Some of the Leading Thinkers on Education and What They Really Believed

Dear Reader,

We have been discussing why we need a truly reformed Christian philosophy theology of education. On that topic, I thought it could be interesting to look at some of the minds behind the modern approach to education and what they really believed.

Jean-Jacques Rousseau (1712-1778):

  • Who he was: A French philosopher who also wrote on education; a major influence on Pestalozzi and Froebel
  • Educational ideas: education should be natural — preferably in the country, away from society; learning is through direct experience and the child will have a natural inclination to learn; downplays books (except Robinson Crusoe); the goal is to enable natural man to be able to live in society without being corrupted by its influences; one is educated to be a man, not towards a profession; no education for females; environment is an important part of education
  • What he believed: man is naturally good and it is society that corrupts him and makes him evil; children are different from adults and develop through stages; organized religion is unnecessary; females only role is to please men

Johann Heinrich Pestalozzi (1746-1827):

  • Who he was: Swiss educational reformer who ran a number of schools in his lifetime. His main concern was for the poor and he saw education as the key to breaking the cycle of poverty. “The Father of Modern Education”
  • Educational ideas: The goal of education is the development of the individual, not meeting society’s needs. Education is not the imposing of knowledge but the development of potential. All human activity must be self-generated, not imposed from the outside. The focus of education should be the child with his individual needs. Education should not be teaching facts but teaching one to think. The best model for education is the first — that is, the family and especially the mother-child relationship.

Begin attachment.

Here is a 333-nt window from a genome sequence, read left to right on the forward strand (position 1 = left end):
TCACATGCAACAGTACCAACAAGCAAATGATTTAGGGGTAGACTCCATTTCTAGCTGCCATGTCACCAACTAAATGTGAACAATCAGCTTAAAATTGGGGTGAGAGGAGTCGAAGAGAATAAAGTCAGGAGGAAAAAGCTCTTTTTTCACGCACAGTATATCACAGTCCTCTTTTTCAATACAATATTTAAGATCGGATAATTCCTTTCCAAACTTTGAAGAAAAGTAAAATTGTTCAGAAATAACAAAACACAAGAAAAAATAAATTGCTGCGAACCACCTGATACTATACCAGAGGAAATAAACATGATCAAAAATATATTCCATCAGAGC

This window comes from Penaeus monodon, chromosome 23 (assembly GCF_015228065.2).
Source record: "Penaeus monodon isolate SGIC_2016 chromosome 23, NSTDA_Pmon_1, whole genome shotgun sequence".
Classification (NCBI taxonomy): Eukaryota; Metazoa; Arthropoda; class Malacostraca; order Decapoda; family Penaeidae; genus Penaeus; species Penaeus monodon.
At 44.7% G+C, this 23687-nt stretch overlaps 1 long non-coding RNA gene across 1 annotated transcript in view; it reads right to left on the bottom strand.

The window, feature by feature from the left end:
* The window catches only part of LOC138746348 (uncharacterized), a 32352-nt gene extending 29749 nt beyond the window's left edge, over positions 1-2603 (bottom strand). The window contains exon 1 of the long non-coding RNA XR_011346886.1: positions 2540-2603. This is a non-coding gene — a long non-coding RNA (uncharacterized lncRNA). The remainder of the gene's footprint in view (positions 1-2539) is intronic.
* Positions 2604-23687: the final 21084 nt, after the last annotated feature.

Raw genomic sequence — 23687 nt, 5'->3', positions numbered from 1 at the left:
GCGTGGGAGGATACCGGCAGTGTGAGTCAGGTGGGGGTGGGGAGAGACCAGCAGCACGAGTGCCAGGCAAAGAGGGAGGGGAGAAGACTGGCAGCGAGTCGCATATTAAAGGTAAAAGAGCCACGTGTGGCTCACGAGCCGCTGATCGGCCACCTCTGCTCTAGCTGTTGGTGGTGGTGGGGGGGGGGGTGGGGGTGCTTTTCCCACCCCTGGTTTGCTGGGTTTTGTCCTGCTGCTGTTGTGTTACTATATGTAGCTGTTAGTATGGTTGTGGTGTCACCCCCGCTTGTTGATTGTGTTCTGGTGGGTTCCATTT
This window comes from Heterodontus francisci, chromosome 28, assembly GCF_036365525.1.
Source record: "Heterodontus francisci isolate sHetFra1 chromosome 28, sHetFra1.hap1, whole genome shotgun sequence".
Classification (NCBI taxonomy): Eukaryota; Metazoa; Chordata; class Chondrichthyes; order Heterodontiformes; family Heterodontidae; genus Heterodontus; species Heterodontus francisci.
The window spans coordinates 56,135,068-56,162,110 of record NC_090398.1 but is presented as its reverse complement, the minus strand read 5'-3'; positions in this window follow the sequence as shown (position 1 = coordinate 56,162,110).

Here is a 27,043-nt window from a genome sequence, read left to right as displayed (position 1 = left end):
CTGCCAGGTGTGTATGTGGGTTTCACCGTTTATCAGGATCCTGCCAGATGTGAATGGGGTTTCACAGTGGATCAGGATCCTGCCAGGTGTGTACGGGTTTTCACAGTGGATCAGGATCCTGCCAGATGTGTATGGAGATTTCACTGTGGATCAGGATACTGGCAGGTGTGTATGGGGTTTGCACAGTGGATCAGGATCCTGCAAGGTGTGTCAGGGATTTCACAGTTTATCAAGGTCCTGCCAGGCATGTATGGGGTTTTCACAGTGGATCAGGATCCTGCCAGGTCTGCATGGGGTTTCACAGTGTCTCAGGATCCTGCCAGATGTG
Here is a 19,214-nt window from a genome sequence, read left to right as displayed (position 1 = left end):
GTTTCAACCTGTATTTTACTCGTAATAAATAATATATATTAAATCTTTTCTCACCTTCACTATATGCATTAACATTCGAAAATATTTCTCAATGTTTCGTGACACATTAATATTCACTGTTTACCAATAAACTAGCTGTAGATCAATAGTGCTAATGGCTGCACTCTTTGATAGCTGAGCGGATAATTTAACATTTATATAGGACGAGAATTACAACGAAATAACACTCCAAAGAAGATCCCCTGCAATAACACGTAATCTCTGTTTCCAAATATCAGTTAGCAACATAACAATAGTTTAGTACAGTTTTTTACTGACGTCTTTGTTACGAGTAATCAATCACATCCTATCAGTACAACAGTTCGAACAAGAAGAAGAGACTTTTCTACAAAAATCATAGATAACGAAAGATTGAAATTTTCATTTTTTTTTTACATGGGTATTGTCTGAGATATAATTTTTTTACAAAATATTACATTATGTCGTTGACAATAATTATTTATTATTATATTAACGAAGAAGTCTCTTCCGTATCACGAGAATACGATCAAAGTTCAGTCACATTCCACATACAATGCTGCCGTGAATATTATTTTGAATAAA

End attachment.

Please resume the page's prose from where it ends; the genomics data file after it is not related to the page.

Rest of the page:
• What he believed: the sacredness of personality and the potential of the child; education can create responsible citizens who know right from wrong and ultimately lead to the happiness of humanity; the child is basically good and will naturally develop in good lines with negative outside influences

Friedrich Froebel (1782-1852; discussed previously in this post):

  • Who he was: the founder of the modern kindergarten movement
  • Educational ideas: importance of the early years; children are compared to hothouse flowers (hence the garten of kindergarten); children learn through games
  • What he believed: Froebel denied the existence of original sin but believed man in his natural state is uncorrupted. If there is bad that enters into the child, then it comes from the adults in his life interfering in what is naturally good. All is Unity (big “U”) which is identified with God; this Unity is the goal of education. The child goes through an evolution which mirrors that of humanity.

Johann Friedrich Herbart (1776-1841):

  • Who he was: devised a method of teaching called Herbartianism which was influential in America in the 19th century; the first to connect psychology and education; he is also credited with introducing the science of pedagogy
  • Educational ideas: He developed a five step pedagogy in which teachers select a topic, connect it to what the students already know, encourage their interest and perception of it, coalesce that they have learned and apply it to daily living. Herbartianism has been compared to the modern Unit Studies approach (see this post). In terms of goals the emphasis was on one’s social contribution and morality; true purpose is found in being a good citizen.  Education (which at the time meant moral training) is done through teaching (which is the conveying of knowledge).
  • What he believed: Pluralistic realism. He saw children born as something like blank slates with no innate ideas or categories of thought and not inherently good or evil. Moral character (the goal of education) is a gradual acquisition. Ethics is subsumed under aesthetics. Morality can be taught.

Horace Mann (1796-1859):

  • Who he was: credited with introducing universal public education to America beginning in Massachusetts; politician; father of the Common School movement